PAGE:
What about healing? A Cleric would heal you upward one place with a Healing spell as long as he was at least your HD or higher. An 8th level Superhero would need eight 1st level Clerics or else four 2nd or one 8th to heal him. Or possibly a Cleric could blow multiple Healing spells, so a 3rd level Cleric could use 3 spells to heal the Superhero. But do we want healing high-level heroes to be harder than healing farmers? Would they take equal amount of time to heal from resting? If so, shouldn’t magic work on them the same way? And if that’s the case, how would healing magic get more powerful from the basic spell?

I don’t know if I like it. It feels like the regenerating-health-FPS trend lately, which I don’t favor. You get a game that’s pretty brutal on damage and they call it realistic, but if you crouch in a puddle behind a crate your wounds go away. I don’t know if I’d rather spend time managing medical items, or run away to rest up in town, or walk on healing pickups as in Doom.

Again, I guess if you want to minimize resource management it might be a way to go.

Why are crossbows so lame? And can we apply this fix to spellcasting?

December 10, 2012

Not in every game system, but specifically in 2E AD&D crossbows are just plain lame. The roots are farther back, for example in 1E bows are less powerful and crossbows gain a better bonus to hit against all armor types. Short bows in 1E, for example, have an enormous penalty against plate armor. Long bows in 1E don’t have the Sheaf Arrows from 2E that do d8 damage instead of d6 (crossbows do d4 and d4+1 for light and heavy respectively). In general, bows were beefed up and crossbows nerfed in the switch to 2E.

But even if you give crossbows better damage, bows have a higher rate of fire. And you still need both hands to load a crossbow even if you need just one hand to fire. Even in 1E crossbows sucked.

A crossbow that require long loading time, say a full round to reload one shot, should have a commensurate damage bonus. If an archer can pull back a bow but he can’t pull back the crossbow by hand, the crossbow’s pull must be greater and so deal more damage. OR since D&D has an abstract combat system if crossbows had an attack bonus they would effectively deal damage more often, which is sorta the same thing. An attack roll bonus would also account for the crossbow’s ease of use and armor penetration, which I think was one of the reasons it was popular in reality.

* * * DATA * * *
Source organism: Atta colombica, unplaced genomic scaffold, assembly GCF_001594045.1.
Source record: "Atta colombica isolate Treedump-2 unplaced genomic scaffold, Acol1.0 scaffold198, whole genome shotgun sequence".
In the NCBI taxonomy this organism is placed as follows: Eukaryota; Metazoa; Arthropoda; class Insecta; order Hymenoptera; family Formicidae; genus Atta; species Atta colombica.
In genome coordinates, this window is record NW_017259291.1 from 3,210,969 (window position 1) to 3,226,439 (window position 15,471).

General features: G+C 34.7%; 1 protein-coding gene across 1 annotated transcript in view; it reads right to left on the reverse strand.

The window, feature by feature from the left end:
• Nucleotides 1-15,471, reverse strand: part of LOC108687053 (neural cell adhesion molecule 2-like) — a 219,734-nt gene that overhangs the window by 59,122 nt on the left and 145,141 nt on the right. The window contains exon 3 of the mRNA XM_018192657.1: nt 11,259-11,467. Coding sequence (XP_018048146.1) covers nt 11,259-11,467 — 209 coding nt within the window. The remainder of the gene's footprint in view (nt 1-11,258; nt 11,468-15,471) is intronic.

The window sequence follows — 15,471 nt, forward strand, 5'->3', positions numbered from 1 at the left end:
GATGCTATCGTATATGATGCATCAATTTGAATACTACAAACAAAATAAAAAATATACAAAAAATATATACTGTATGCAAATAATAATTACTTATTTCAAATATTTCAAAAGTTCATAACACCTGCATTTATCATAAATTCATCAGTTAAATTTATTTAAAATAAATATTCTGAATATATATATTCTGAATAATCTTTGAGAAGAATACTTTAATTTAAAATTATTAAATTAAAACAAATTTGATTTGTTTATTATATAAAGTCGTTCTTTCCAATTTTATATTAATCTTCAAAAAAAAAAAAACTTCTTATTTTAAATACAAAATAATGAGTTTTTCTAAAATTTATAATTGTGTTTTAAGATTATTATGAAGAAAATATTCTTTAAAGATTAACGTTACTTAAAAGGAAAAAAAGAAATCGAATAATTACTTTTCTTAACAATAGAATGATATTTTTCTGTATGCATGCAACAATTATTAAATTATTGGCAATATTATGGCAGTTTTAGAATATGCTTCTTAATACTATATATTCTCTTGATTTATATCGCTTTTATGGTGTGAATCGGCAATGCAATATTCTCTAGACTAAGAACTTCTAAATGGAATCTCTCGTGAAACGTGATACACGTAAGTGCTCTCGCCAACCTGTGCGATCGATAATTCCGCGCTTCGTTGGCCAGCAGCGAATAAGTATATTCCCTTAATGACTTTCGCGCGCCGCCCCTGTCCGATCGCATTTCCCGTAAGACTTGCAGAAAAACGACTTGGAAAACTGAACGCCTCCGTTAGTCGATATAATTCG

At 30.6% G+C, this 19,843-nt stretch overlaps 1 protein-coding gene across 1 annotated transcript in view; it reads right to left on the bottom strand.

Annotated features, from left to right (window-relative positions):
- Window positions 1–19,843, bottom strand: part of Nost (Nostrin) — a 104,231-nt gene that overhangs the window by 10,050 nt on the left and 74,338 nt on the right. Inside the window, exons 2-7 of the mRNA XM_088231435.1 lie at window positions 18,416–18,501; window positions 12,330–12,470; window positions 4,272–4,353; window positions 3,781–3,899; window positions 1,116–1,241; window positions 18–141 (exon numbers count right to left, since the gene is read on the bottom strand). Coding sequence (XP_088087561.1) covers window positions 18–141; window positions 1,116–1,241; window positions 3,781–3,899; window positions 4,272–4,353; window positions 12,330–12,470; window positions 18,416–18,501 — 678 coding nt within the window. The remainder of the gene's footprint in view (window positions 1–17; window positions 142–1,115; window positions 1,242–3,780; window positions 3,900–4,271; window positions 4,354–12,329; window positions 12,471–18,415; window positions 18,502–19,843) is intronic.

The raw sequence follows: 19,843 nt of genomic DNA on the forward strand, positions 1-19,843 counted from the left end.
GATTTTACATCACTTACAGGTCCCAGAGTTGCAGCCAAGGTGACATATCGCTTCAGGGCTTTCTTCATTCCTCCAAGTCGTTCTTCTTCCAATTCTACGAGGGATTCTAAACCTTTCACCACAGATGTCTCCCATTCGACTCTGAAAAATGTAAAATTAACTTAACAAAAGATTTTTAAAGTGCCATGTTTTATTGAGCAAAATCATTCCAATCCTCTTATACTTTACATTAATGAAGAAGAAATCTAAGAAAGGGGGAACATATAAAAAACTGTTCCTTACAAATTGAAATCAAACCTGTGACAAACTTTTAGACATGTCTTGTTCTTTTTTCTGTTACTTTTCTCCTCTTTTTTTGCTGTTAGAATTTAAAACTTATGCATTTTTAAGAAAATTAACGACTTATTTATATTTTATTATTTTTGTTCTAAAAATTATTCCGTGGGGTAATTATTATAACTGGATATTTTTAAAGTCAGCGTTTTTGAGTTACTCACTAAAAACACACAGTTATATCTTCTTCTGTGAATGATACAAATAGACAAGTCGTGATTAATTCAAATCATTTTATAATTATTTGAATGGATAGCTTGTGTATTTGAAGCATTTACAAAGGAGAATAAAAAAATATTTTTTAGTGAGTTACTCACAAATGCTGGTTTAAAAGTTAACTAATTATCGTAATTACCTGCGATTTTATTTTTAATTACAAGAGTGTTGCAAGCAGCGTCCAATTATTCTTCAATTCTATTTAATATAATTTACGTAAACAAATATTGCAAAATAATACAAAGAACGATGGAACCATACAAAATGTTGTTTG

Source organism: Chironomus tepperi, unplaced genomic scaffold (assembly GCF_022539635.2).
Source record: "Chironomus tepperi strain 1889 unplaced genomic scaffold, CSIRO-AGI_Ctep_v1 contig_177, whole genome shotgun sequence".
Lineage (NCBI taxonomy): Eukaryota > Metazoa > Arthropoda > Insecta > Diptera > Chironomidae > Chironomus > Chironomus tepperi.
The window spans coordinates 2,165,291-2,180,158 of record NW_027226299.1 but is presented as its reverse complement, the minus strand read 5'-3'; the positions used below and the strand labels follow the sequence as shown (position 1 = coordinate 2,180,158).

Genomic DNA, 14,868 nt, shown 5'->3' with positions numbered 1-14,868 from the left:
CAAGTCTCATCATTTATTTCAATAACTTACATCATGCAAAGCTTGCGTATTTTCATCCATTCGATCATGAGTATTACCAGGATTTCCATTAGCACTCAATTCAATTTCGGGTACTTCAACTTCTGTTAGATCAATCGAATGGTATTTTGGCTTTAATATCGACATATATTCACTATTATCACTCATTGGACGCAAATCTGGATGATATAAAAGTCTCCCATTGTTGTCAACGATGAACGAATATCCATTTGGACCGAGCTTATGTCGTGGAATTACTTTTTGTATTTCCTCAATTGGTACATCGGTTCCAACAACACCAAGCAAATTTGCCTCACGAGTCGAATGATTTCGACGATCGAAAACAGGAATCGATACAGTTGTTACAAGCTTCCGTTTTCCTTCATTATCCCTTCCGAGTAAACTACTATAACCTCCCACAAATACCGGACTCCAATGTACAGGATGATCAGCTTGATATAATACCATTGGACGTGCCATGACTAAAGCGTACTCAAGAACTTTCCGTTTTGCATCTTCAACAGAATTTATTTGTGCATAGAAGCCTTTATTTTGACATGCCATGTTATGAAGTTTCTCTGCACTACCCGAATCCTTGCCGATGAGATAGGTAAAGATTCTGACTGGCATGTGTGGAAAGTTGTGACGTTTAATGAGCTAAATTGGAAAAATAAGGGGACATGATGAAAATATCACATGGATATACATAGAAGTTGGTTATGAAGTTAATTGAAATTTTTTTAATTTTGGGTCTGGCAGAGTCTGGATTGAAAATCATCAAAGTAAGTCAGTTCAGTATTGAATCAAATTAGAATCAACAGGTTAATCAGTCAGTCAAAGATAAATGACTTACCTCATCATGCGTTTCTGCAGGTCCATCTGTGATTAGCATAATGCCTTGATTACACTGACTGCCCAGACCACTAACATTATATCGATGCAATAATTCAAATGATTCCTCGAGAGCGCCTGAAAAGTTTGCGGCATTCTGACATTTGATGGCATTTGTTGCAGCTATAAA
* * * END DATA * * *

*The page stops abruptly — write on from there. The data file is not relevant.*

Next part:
But this post isn’t really about crossbows. It’s about how a crossbow should work: spend more time loading, and you get a better damage output and success chance. That’s how a spellcasting system could work.

Let’s say you want to cast Lightning Bolt. If you spend longer casting it, your enemies have a save penalty or take more damage. Or both, whatever works out balance-wise. You might have spell points, or drain after casting, or memorized slots. The former two could easily tie into this “charge-up” system because they use numbers with more granularity than spell slots.

If it’s a saving throw penalty, I’d say the spell takes 1 round per spell level just to cast it, and then every extra casting time you spend gives -1 to save. For example, the Lightning Bolt (level 3) would take 3 rounds to cast and if you cast for 9 rounds instead it would give a -2 penalty to save. This long casting time could replace other limitations on number of spells per day (spell points, memorization).

If you wanted to use the charge-up rule with 2E without changing anything, say that every extra round of casting gives -1 to save, but if the spell’s normal CT is longer than 1 round then it uses whatever unit the CT uses (so if the CT is 1 turn, you get -1 save per extra turn).

Cheap Magic Items

December 5, 2012

Generally in D&D you get normal equipment, then the first magic item is like “OMG this thing is worth how many thousand gold?!” It’s always cool to get magic items, even at first level, but they’re so powerful! And if you get a +1 Sword by 2nd level, and a +2 Sword by 4th, you’re quickly going to run out of swords to get. I like stretching out the growing collection of magic items a little. One way to handle it is to just put the lowest-power magic items in and hope for the best. But some item types don’t have low-value examples (such as rings, weapons).

Let’s use 1E AD&D as the example. It works because it actually has magic items values, unlike 2E’s DMG, a paucity they quickly realized was a terrible idea and fixed in the Magic Item Encyclopedias. Another reason is that 3E, the other system for which I would have input, has valuation tables for magic items but they’re easy to break and they’re really more of a set of guidelines.

1: Use existing magic items, possibly with few charges.
Here is where you get to make a potion, a few magic arrows, or a Wand of Magic Missiles (5 charges) a worthwhile treasure.

2: Permanent items can have charges.